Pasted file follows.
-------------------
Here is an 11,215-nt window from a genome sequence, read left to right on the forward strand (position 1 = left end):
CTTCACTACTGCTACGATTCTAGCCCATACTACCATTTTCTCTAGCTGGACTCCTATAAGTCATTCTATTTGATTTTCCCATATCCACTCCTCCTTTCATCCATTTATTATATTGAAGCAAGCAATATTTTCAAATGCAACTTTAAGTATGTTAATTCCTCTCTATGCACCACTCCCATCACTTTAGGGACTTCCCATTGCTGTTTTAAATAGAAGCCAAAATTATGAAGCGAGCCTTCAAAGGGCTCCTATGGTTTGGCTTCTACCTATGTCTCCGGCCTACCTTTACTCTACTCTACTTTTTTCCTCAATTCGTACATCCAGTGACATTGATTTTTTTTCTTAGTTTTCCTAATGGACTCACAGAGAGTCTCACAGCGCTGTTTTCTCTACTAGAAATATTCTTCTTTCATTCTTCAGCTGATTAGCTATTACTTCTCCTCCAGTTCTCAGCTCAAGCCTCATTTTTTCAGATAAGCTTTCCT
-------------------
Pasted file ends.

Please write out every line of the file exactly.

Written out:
Here is an 11,215-nt window from a genome sequence, read left to right on the forward strand (position 1 = left end):
CTTCACTACTGCTACGATTCTAGCCCATACTACCATTTTCTCTAGCTGGACTCCTATAAGTCATTCTATTTGATTTTCCCATATCCACTCCTCCTTTCATCCATTTATTATATTGAAGCAAGCAATATTTTCAAATGCAACTTTAAGTATGTTAATTCCTCTCTATGCACCACTCCCATCACTTTAGGGACTTCCCATTGCTGTTTTAAATAGAAGCCAAAATTATGAAGCGAGCCTTCAAAGGGCTCCTATGGTTTGGCTTCTACCTATGTCTCCGGCCTACCTTTACTCTACTCTACTTTTTTCCTCAATTCGTACATCCAGTGACATTGATTTTTTTTCTTAGTTTTCCTAATGGACTCACAGAGAGTCTCACAGCGCTGTTTTCTCTACTAGAAATATTCTTCTTTCATTCTTCAGCTGATTAGCTATTACTTCTCCTCCAGTTCTCAGCTCAAGCCTCATTTTTTCAGATAAGCTTTCCT